• Submit your property to The Florida Office of Film and Entertainment locations library.
  10. Georgia Department of Economic Development (http://c1ick.us/gafilmoffice):
    • List your property as a film location in the Georgia Department of Economic Development locations library.
  11. Hawaii Film Office (http://c1ick.us/hifilmoffice):
    • Contact the State of Hawaii Film Office and your local county film Office for information on how to submit your property to their film locations database.
  12. Idaho Film Office (http://c1ick.us/idfilmoffice):
    • Contact the Idaho Film Office for information on how to submit your property to their film locations database.
  13. Illinois Department of Commerce & Economic Opportunity (http://c1ick.us/ilfilmoffice):
    • Submit your property as a potential film location to the Illinois Film Office.
  14. Indiana Film Commission (http://c1ick.us/infilmcommission):
    • Submit your property to the Indiana Film Commission locations library.
  15. Iowa State Office of Media Production (http://c1ick.us/iafilmoffice):
    • Submit your property to the Iowa State Office of Media Production locations database.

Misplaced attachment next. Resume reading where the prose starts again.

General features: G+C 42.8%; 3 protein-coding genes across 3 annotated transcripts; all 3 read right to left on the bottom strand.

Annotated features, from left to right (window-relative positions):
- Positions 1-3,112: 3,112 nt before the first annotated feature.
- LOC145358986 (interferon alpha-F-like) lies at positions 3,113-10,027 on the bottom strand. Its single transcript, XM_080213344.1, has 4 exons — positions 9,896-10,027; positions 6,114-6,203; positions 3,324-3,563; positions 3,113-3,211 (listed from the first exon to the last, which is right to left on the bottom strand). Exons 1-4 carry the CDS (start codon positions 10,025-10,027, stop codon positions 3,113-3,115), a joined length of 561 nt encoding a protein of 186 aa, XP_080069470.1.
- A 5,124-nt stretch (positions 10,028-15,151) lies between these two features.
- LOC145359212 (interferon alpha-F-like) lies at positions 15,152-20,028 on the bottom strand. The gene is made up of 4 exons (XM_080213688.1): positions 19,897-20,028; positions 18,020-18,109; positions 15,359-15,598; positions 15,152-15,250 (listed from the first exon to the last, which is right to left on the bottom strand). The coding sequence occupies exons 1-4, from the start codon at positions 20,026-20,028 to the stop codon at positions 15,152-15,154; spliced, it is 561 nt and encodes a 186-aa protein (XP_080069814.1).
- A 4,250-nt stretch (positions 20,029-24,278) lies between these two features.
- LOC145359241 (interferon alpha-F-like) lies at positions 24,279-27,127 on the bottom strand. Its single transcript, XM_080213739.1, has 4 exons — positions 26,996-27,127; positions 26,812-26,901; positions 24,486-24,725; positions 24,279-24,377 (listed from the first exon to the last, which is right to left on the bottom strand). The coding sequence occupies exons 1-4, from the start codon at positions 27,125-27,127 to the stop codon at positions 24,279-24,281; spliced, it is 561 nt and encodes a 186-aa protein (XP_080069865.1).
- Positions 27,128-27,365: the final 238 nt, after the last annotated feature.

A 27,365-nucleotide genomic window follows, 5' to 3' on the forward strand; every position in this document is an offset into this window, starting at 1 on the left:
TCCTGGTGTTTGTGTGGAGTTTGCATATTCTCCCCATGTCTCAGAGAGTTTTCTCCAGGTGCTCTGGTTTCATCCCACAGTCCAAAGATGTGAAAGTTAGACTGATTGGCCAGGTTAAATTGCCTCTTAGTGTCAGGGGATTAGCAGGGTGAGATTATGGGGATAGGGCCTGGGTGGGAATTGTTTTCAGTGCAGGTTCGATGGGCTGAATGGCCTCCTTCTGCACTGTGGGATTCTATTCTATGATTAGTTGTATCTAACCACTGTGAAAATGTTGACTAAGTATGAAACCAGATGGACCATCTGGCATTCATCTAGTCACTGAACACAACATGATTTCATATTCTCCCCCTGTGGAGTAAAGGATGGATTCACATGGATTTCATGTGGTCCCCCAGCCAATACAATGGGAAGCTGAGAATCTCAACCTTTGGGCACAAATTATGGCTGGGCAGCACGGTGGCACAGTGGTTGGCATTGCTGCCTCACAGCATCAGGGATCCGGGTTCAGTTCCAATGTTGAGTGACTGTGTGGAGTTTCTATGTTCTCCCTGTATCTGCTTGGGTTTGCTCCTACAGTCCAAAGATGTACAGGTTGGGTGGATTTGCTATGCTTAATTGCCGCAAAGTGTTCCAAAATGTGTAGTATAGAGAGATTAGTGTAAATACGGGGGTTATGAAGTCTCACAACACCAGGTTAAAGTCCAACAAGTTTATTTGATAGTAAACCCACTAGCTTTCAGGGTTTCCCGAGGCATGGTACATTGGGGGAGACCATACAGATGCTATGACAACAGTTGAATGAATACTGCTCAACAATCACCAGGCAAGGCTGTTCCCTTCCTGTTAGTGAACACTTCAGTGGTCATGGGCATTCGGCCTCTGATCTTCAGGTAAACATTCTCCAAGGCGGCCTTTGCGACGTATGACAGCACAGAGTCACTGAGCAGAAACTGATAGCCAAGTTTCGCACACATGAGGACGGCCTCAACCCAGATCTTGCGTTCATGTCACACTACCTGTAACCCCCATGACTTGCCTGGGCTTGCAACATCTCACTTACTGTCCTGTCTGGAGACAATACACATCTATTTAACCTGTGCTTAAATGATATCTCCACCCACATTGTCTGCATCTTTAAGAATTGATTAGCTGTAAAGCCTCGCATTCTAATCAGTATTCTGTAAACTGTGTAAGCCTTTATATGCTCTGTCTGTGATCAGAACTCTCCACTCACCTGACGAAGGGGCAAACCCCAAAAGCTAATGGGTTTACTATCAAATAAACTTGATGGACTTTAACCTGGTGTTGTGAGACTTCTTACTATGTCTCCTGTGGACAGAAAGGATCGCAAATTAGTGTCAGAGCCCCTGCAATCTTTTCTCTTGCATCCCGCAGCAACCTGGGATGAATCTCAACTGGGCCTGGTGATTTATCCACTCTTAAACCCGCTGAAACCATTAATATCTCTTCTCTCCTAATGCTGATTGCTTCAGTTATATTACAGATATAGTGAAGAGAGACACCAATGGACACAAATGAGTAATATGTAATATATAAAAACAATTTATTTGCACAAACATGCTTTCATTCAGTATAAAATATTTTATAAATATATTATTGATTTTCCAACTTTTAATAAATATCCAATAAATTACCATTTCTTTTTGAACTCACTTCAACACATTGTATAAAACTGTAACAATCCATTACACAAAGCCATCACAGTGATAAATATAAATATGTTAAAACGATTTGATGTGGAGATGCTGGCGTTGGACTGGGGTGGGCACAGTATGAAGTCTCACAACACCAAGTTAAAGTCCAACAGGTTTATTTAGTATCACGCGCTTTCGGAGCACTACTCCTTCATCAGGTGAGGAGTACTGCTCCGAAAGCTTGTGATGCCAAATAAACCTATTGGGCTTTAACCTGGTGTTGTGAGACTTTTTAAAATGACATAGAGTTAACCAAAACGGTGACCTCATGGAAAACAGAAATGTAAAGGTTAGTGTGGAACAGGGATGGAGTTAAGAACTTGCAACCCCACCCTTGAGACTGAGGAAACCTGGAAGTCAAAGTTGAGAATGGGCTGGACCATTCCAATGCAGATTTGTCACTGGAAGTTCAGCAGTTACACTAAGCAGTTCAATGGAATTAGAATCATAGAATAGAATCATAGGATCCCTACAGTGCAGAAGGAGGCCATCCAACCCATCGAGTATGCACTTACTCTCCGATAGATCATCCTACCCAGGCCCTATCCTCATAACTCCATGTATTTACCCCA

16. Kansas Creative Arts Industries Commission (CAIC) (http://c1ick.us/ksfilmcommission):
    • Submit your property to the Kansas Creative Arts Industries Commission (CAIC) film locations database.
  17. Kentucky Office of Film and Development (http://c1ick.us/kyfilmoffice):
    • Submit your property to the Kentucky Office of Film and Development locations library.
  18. Louisiana Office of Entertainment Industry Development (http://c1ick.us/lafilmoffice):
    • Submit your property to the Louisiana Office of Entertainment Industry Development locations library.
  19. Maine Film Office (http://c1ick.us/mefilmoffice):
    • Submit your property to the Maine Film Office locations library.
  20. Maryland Film Office (http://c1ick.us/mdfilmoffice):
    • Contact the Maryland Film Office for information on how to submit your property to their film locations database.
  21. Massachusetts Film Office (http://c1ick.us/mafilmoffice):
    • Submit your property to the Massachusetts Film Office locations database.
  22. Michigan Film & Digital Media Office (http://c1ick.us/mifilmoffice):
    • Submit your property to the Michigan Film & Digital Media Office locations database.
  23. Minnesota Film Office (http://c1ick.us/mnfilmoffice):
    • Submit your property to the Minnesota Film and TV locations library.
  24. Mississippi Film Office (http://c1ick.us/msfilmoffice):
    • Submit your property to the Mississippi Film Office locations library.
  25. Missouri Film Office (http://c1ick.us/mofilmoffice):
    • Submit your property to the Missouri Film Office locations library.